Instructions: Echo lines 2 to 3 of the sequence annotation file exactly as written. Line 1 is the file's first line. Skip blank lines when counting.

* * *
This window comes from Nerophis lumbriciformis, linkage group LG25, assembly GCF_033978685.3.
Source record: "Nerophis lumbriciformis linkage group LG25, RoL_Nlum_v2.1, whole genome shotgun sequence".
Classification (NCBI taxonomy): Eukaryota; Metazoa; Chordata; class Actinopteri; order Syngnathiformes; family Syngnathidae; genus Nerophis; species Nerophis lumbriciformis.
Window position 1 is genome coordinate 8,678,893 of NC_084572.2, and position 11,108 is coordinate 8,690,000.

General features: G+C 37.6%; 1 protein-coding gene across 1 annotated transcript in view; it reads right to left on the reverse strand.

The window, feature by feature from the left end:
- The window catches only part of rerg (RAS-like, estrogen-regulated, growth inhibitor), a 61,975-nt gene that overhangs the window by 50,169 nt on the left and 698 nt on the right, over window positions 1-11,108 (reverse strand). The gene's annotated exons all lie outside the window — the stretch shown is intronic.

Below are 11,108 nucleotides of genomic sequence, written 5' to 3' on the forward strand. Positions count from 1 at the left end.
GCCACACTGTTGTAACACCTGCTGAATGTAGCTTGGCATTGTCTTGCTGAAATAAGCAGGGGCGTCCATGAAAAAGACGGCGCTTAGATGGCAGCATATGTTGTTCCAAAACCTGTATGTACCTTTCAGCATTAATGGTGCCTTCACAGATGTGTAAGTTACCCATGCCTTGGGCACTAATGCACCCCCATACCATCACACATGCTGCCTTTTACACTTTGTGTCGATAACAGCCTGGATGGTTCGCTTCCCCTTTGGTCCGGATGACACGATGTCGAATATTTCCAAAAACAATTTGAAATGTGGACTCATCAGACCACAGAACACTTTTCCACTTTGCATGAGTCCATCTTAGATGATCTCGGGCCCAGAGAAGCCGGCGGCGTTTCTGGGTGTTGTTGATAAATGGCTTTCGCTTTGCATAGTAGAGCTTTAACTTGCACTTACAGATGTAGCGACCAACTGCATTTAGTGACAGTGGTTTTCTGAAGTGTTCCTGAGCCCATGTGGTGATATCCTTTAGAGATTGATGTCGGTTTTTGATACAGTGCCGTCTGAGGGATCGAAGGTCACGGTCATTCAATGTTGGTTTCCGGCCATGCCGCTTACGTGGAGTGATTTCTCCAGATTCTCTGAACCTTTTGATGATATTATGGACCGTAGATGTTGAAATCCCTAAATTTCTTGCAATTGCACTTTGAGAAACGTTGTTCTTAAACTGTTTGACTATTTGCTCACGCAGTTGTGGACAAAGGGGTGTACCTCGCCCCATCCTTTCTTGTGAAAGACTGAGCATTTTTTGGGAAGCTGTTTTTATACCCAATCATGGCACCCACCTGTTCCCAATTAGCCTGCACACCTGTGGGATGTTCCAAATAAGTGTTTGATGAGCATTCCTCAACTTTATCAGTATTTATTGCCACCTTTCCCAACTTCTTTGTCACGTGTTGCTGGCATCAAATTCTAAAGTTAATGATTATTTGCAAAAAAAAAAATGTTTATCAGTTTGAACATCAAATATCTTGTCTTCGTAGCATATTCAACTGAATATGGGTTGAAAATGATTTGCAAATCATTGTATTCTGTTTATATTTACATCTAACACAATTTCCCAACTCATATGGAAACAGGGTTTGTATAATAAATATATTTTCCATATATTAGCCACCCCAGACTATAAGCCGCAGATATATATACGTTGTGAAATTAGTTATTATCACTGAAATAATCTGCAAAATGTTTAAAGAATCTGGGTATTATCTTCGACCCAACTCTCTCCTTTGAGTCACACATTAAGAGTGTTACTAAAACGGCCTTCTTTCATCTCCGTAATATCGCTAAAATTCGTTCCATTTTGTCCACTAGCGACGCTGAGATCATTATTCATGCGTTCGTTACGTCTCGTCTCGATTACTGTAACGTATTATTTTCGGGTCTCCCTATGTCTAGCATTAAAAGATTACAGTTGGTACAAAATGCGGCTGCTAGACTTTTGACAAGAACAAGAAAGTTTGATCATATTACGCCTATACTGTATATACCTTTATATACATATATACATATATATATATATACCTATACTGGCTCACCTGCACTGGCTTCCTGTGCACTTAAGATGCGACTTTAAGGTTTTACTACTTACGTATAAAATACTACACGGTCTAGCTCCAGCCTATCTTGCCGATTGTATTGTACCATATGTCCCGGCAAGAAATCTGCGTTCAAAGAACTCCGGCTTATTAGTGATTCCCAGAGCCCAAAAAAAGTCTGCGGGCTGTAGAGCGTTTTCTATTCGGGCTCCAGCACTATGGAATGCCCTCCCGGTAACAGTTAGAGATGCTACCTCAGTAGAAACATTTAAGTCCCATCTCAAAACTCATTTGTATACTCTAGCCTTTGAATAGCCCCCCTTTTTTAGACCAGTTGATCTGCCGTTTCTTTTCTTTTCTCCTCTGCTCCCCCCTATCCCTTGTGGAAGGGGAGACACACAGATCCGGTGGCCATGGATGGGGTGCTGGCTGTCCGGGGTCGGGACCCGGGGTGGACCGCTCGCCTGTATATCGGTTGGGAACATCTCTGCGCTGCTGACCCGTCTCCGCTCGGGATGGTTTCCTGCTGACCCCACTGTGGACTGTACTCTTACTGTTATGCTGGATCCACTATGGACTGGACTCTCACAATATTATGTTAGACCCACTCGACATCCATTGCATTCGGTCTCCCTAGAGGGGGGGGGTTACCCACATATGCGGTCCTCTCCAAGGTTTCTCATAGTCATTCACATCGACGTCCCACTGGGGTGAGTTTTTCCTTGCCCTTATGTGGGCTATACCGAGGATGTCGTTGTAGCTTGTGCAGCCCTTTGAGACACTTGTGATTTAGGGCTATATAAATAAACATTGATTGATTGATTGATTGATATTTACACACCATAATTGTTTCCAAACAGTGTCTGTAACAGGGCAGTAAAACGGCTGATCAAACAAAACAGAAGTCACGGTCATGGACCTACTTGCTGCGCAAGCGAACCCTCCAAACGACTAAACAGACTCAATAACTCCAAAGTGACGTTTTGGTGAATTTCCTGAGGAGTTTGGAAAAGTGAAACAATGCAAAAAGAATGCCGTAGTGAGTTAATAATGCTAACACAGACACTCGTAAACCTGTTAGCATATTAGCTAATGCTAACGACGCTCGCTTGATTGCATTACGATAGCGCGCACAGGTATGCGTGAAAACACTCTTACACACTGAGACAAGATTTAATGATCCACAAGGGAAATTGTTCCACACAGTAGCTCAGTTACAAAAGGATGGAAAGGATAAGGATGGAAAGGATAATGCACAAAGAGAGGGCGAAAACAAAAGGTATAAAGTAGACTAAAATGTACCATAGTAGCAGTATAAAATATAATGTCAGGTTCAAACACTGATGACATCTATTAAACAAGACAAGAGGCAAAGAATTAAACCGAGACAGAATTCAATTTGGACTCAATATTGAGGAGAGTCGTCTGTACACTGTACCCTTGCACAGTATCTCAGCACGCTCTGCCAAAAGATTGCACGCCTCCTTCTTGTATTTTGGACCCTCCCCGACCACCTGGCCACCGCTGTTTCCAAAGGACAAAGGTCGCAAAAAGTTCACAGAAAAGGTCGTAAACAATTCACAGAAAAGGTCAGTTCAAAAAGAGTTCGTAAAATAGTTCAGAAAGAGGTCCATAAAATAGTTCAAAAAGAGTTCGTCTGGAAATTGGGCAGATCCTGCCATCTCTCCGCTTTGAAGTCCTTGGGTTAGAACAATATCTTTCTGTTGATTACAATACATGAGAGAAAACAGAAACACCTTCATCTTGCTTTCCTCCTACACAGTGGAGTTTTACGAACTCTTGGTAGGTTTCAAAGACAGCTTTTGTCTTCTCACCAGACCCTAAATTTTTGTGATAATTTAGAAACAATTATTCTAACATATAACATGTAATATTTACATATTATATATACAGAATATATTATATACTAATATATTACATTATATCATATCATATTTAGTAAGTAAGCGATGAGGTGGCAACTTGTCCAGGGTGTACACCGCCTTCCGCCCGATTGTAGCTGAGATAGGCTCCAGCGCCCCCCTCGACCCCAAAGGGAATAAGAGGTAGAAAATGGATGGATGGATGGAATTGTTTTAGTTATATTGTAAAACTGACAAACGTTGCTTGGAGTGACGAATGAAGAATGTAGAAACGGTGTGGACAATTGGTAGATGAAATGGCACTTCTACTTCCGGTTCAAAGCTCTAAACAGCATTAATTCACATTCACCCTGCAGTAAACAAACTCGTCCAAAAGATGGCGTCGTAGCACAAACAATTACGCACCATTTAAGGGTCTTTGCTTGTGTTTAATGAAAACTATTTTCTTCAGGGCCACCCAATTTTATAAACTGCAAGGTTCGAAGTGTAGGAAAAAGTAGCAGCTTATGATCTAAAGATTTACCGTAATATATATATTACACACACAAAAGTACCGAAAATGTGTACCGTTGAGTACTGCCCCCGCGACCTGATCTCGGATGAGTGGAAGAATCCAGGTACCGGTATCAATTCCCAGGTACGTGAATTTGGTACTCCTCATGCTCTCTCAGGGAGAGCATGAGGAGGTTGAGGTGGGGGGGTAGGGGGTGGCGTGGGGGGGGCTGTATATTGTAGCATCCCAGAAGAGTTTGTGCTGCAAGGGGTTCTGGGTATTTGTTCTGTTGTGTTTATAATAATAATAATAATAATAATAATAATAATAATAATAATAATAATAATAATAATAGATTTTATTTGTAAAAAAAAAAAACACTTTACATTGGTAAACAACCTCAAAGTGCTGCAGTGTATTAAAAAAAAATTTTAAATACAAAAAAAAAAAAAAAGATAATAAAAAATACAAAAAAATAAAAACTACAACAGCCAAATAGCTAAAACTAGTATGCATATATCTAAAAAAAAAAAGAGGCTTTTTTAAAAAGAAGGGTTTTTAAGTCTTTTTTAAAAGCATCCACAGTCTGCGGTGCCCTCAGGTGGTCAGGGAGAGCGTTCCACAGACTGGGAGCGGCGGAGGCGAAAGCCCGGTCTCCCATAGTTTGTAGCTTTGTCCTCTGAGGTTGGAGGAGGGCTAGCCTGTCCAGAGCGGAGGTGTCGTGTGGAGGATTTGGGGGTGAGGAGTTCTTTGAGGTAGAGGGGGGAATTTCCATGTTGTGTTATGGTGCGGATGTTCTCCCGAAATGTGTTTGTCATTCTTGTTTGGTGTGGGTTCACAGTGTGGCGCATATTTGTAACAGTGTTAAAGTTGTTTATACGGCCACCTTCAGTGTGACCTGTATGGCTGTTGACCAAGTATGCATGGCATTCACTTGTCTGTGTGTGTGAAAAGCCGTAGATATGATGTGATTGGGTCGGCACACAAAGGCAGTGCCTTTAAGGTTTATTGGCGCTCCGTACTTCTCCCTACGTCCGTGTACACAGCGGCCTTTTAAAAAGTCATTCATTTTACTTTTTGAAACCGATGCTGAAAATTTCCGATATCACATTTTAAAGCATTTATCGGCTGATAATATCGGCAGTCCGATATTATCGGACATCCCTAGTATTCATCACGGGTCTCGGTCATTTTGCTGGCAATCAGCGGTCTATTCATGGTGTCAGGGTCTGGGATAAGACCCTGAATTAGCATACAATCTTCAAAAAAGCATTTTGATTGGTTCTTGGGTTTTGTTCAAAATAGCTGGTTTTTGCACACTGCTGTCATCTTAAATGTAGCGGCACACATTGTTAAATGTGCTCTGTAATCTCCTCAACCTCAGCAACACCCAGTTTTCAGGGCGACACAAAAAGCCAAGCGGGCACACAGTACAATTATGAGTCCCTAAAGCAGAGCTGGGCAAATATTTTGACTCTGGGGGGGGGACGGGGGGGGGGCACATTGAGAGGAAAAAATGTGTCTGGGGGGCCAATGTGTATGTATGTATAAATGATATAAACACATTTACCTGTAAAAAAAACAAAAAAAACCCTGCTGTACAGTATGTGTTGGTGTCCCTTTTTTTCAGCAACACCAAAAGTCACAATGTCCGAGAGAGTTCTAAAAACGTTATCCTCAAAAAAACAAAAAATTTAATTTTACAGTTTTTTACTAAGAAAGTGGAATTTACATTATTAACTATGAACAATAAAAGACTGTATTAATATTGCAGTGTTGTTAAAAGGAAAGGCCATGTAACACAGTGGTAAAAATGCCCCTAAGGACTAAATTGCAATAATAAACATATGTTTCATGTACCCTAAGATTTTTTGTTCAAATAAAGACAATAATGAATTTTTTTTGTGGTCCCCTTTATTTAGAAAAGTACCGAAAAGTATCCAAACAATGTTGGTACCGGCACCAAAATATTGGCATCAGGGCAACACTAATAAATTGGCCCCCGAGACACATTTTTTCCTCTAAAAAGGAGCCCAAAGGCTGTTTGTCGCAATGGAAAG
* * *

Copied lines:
Source record: "Nerophis lumbriciformis linkage group LG25, RoL_Nlum_v2.1, whole genome shotgun sequence".
Classification (NCBI taxonomy): Eukaryota; Metazoa; Chordata; class Actinopteri; order Syngnathiformes; family Syngnathidae; genus Nerophis; species Nerophis lumbriciformis.